The average monthly job growth in the first four months of 2019 (205,000 per month) has been equivalent to the average monthly increase since employment growth restarted in earnest after the Great Recession (204,400 per month since January 2011, when steady and strong job growth began), suggesting that there’s little worry that the economy is slowing down after the financial market correction last fall. Meanwhile, the headline unemployment rate hit a nearly 50-year low at 3.6 percent—the number of unemployed active job-seekers fell by 387,000 (a 6.2 percent decline).
After an unexpectedly sharp dip in jobs growth in February (attributed in part to the federal government shutdown and winter storms), the labor market sprung back in March and April. The Bureau of Labor Statistics (BLS) reported that businesses added 263,000 jobs in April, while the estimates for February (56,000) and March (189,000) were revised for a net increase of 16,000 jobs.
The Deep Dive
The drop in the unemployment rate is all the more impressive because the labor force participation rate (LFPR) also declined by 0.2 percentage points last month (490,000 fewer workers in the labor market—likely attributable to baby boomers retiring). The drop in LFPR would have caused a rising unemployment rate if the number of unemployed active job-seekers had not also substantially declined. In addition, the number of inactive/not-currently-available job-wanters also declined by 106,000, so it’s clear that those leaving the labor force weren’t doing so out of frustration at a lack of employment opportunities.
Those leaving the labor force weren’t doing so out of frustration at a lack of employment opportunities.
Some experts may attribute April’s surge in hiring to the US Census Bureau preparing for the 2020 Census with an initial round of hiring, but federal government (non-USPS) payrolls only added 12,500 new workers last month. It seems that now the scare in financial markets has fully abated, employers are hiring workers left and right to meet increased demand for services (202,000 jobs were added in service-providing industries).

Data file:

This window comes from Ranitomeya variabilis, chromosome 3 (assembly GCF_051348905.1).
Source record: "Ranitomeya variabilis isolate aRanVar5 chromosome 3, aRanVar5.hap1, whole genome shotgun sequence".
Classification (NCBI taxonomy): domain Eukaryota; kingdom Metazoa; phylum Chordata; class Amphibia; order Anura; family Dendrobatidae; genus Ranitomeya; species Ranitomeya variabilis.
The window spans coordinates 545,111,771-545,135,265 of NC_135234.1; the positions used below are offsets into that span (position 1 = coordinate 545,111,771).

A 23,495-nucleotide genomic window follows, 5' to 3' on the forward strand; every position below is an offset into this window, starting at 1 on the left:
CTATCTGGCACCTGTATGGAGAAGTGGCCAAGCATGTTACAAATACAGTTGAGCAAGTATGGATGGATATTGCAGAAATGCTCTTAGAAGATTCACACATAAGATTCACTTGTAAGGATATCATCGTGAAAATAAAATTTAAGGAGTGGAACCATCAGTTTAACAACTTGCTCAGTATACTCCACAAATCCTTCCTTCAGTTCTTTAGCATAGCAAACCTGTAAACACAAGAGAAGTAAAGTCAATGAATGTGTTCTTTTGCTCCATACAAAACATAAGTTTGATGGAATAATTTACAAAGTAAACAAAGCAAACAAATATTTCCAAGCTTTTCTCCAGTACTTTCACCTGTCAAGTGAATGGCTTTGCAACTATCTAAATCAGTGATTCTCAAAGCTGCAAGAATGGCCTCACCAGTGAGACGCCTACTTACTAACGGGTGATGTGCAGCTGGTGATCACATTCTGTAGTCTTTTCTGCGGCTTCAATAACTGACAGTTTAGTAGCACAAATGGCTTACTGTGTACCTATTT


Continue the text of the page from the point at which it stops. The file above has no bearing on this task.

It will be interesting to see how the labor market handles the surge in Census hiring--it’s anticipated that 500,000 new Census workers will be needed (with most new hiring occurring in 2020). Annual average hourly earnings grew at a rate 3.2 percent last month and it seems likely that if current economic conditions continue (or even improve, should President Trump’s trade war with the rest of the world be resolved) that Census hiring will push wage growth, especially for lower-skilled jobs, even higher.
Quick Statistics from the April 2019 BLS Jobs Report
Headline Employment Statistics
- Total nonfarm payroll employment increased by 263,000 jobs.
- The labor force participation rate decreased by 0.2 percentage points to 62.8 percent.
- The headline unemployment rate (U-3) decreased by 0.2 percentage points to 3.6 percent.
- The mid- to long-term unemployment rate (15 weeks or longer; U-1) dropped slightly to 1.3 percent.
- The discouraged worker unemployment rate (U-4) fell by 0.2 percentage points to 3.9 percent.
- The comprehensive jobless rate (U-5b) fell by 0.3 percentage points to 6.5 percent.
Deeper Unemployment Statistics
- Long-term unemployed workers (27 weeks or longer) decreased by 75,000 to 1,230,000; the proportion of long-term unemployed workers remained constant at 21.1 percent of those who are unemployed.
- The number of people who wanted to work full time, but who could only find part-time work for economic reasons increased by 155,000 to 4.65 million, which was 17.9 percent of all part-time workers.
- Average hourly earnings rose by 3.2 percent over the previous 12 months.
- Average weekly earnings rose by 2.9 percent over the previous 12 months.
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